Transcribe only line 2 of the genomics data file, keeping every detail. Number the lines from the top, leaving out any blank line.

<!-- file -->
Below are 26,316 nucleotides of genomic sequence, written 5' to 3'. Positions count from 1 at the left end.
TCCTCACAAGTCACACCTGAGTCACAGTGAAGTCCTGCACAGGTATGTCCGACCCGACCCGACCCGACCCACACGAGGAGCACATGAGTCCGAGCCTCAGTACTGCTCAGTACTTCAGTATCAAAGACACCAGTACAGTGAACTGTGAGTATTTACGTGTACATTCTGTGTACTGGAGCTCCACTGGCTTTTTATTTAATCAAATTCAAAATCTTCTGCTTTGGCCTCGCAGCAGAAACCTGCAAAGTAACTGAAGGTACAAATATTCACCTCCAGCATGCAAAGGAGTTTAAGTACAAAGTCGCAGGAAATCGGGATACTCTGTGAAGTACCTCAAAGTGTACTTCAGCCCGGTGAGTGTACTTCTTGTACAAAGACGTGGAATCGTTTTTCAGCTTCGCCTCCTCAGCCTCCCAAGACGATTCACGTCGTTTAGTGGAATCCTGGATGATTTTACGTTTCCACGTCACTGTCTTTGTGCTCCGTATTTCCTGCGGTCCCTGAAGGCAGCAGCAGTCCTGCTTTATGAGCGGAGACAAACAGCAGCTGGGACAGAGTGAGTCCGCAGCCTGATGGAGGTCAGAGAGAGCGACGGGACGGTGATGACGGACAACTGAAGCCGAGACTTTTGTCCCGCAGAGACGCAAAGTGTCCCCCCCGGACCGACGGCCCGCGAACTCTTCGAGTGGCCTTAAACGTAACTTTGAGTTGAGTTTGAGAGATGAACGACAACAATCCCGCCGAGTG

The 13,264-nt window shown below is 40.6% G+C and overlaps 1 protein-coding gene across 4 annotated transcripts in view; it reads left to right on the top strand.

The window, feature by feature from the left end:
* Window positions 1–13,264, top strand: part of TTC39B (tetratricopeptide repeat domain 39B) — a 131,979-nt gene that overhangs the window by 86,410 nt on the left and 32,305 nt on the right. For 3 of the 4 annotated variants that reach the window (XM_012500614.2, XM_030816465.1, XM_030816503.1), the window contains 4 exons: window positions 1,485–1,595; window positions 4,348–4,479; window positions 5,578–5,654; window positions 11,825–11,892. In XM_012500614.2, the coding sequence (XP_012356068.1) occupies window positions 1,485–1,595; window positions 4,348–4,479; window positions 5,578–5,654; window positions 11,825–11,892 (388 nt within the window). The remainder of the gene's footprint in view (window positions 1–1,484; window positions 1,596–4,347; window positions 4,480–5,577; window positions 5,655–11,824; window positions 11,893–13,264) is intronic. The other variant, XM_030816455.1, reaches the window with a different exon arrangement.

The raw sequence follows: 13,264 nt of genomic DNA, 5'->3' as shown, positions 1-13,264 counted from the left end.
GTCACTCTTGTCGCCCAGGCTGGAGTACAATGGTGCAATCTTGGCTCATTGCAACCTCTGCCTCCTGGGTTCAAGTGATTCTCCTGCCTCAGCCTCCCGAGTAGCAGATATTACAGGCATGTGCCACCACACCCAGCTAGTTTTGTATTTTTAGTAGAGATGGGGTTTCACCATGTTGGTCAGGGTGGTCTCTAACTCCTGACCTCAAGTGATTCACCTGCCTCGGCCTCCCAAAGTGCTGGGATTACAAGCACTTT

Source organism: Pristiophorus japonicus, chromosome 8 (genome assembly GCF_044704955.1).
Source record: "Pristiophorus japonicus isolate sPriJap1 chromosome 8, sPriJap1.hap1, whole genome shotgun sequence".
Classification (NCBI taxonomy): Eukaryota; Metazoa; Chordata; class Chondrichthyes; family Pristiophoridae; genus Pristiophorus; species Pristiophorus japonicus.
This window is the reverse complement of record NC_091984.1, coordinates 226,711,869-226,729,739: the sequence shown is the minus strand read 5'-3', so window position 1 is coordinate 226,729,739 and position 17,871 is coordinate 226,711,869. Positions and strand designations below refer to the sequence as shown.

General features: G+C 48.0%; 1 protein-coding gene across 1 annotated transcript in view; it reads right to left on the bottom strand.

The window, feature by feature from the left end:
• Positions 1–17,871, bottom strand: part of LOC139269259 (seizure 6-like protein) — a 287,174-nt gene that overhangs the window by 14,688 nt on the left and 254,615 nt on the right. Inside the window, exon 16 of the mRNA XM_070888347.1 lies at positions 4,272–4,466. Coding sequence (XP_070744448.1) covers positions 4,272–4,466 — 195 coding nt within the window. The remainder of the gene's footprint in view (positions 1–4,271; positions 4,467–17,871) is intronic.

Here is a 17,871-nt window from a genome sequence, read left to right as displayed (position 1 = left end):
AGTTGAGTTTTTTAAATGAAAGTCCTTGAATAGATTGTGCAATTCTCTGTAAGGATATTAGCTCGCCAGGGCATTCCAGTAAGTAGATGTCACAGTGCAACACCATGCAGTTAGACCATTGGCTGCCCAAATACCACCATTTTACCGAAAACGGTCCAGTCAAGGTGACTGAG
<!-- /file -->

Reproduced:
TCCTCACAAGTCACACCTGAGTCACAGTGAAGTCCTGCACAGGTATGTCCGACCCGACCCGACCCGACCCACACGAGGAGCACATGAGTCCGAGCCTCAGTACTGCTCAGTACTTCAGTATCAAAGACACCAGTACAGTGAACTGTGAGTATTTACGTGTACATTCTGTGTACTGGAGCTCCACTGGCTTTTTATTTAATCAAATTCAAAATCTTCTGCTTTGGCCTCGCAGCAGAAACCTGCAAAGTAACTGAAGGTACAAATATTCACCTCCAGCATGCAAAGGAGTTTAAGTACAAAGTCGCAGGAAATCGGGATACTCTGTGAAGTACCTCAAAGTGTACTTCAGCCCGGTGAGTGTACTTCTTGTACAAAGACGTGGAATCGTTTTTCAGCTTCGCCTCCTCAGCCTCCCAAGACGATTCACGTCGTTTAGTGGAATCCTGGATGATTTTACGTTTCCACGTCACTGTCTTTGTGCTCCGTATTTCCTGCGGTCCCTGAAGGCAGCAGCAGTCCTGCTTTATGAGCGGAGACAAACAGCAGCTGGGACAGAGTGAGTCCGCAGCCTGATGGAGGTCAGAGAGAGCGACGGGACGGTGATGACGGACAACTGAAGCCGAGACTTTTGTCCCGCAGAGACGCAAAGTGTCCCCCCCGGACCGACGGCCCGCGAACTCTTCGAGTGGCCTTAAACGTAACTTTGAGTTGAGTTTGAGAGATGAACGACAACAATCCCGCCGAGTG